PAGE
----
These cover letter mistakes could legitimately cost you a job

A young lady sitting on a job interview and holding her cover letter
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Few aspects of the job application process are as awkward as writing a cover letter. You have to strike the perfect balance of talking yourself up while not seeming egotistical, all while capturing your wide breadth of talents and skills in an engaging, eloquent way. And even if you put in the effort, it's still scarily easy to make cover letter mistakes that might deter potential employers from hiring you.

According to a recent Jobvite survey, only 26 percent of recruiters actually consider cover letters important, but you don’t want to run the risk of applying without one. While a resume can show off your experience and skillset, a cover letter can be a huge opportunity to sell yourself as an individual, and stand apart from potential competition, Becky Honeyman, managing partner at marketing firm SourceCode Communications, tells Mic. But of course, you want to stand out because of your assets, not because of the errors riddling your cover letter. After all, no one wants to risk losing their dream job to another candidate due to small mistakes that easily could've been avoided.

Here, career experts break down the most common cover letter mistakes that can cost applicants jobs — and explain how to avoid making them yourself.

Not tailoring the letter

Every employer wants to feel confident that candidates actually read the job description and have a genuine understanding of the responsibilities, so take the time to adapt your cover letter accordingly. “While having a template or keeping a couple of sentences is acceptable, employees really need to go in and tailor each document in order to stand out,” Kat Cohen, CEO and founder of IvyWise and author of The Truth About Getting In, tells Mic.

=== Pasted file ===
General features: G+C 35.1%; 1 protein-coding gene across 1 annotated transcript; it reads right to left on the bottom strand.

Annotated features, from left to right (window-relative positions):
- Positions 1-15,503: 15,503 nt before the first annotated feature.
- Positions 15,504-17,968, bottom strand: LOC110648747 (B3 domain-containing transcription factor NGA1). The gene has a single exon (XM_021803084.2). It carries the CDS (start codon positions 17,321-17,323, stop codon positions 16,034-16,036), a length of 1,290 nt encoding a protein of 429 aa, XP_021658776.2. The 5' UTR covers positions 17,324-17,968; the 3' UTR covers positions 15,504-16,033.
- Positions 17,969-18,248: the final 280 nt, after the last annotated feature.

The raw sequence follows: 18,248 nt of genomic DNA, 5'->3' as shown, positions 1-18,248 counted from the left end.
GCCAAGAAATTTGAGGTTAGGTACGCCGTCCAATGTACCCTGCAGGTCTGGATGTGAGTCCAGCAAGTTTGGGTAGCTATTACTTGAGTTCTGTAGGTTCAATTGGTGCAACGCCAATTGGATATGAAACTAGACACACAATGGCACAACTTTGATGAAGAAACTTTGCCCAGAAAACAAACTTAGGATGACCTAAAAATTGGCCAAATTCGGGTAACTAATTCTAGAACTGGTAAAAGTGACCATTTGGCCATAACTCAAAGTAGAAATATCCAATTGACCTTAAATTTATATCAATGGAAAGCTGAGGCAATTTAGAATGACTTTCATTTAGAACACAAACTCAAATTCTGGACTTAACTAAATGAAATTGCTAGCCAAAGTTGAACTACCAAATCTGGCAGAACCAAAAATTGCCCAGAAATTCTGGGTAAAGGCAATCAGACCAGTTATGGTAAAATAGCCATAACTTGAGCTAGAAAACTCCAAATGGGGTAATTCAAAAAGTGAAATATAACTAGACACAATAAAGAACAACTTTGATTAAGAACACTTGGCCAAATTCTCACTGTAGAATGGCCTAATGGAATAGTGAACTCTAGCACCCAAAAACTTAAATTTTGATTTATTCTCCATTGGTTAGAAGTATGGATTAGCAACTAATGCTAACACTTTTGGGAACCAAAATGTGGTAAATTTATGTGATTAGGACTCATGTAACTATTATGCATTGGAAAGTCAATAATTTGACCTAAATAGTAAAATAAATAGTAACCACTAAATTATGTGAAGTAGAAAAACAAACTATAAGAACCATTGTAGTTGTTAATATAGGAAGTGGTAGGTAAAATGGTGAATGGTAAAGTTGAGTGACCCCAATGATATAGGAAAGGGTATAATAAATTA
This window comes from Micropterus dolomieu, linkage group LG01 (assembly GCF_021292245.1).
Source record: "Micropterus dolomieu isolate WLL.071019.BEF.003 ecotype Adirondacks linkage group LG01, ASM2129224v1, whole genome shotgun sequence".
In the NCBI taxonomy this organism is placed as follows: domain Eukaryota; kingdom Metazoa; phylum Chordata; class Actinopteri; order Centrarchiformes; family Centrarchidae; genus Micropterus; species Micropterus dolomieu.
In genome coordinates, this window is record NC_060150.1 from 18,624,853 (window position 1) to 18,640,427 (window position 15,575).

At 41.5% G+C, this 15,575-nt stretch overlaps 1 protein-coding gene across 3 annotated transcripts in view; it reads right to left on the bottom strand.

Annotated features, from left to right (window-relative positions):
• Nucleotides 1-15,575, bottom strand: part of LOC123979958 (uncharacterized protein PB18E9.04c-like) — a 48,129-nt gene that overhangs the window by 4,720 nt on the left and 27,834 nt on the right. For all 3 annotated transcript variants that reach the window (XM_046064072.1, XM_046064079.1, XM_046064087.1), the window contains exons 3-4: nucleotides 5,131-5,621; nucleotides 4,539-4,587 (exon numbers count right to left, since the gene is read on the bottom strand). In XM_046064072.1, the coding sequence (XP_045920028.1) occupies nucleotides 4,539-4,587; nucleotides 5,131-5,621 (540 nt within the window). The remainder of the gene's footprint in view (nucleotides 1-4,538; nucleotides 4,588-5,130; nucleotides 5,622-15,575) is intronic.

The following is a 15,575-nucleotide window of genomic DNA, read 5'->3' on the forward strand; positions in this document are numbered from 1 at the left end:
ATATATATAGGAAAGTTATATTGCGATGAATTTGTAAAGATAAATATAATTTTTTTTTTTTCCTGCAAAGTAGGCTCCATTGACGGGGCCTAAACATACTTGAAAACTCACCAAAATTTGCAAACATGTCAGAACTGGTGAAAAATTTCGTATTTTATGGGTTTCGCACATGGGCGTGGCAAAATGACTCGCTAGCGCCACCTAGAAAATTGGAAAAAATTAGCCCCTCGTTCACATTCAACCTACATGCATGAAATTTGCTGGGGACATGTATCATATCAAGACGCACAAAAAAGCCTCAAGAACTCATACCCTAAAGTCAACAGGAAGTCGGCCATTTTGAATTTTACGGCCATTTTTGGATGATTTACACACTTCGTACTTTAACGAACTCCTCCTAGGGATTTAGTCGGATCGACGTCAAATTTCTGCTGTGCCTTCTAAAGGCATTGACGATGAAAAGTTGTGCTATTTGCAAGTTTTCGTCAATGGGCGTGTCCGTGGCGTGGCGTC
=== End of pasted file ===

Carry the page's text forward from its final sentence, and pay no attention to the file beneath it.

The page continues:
A great way to generate background knowledge about a company is to visit its website and social media platforms, as well as read any recent news and press placements about it. Incorporating this info into your cover letter will show that you've done your homework and are interested in the specific company, not just any job. “While this may seem tedious, it will actually save you time at the end of the day," says Cohen, because a personalized letter will likely increase the amount of responses and interview offers you receive.

Not proofreading it

While one tiny typo might not cost you the job, there's no question that having several errors — or one big one— in your cover letter will turn a hiring manager off completely. "Anyone who gets our company name wrong, or my name wrong, is an immediate no-go,” says Jaclyn Johnson, CEO and founder of career site Create & Cultivate and author of WorkParty. Jamie Kezner, senior manager of student programs recruiting at Amazon, echoes this, explaining that “not changing the company's name on a cover letter that they have used before […] sends a sign that you aren’t serious about the opportunity."

Once you’ve written your cover letter, step away from it for a day so you can look at it with a fresh pair of eyes. Additionally, get a friend or family member to give it a once-over, and before submitting, double-check all spellings and titles.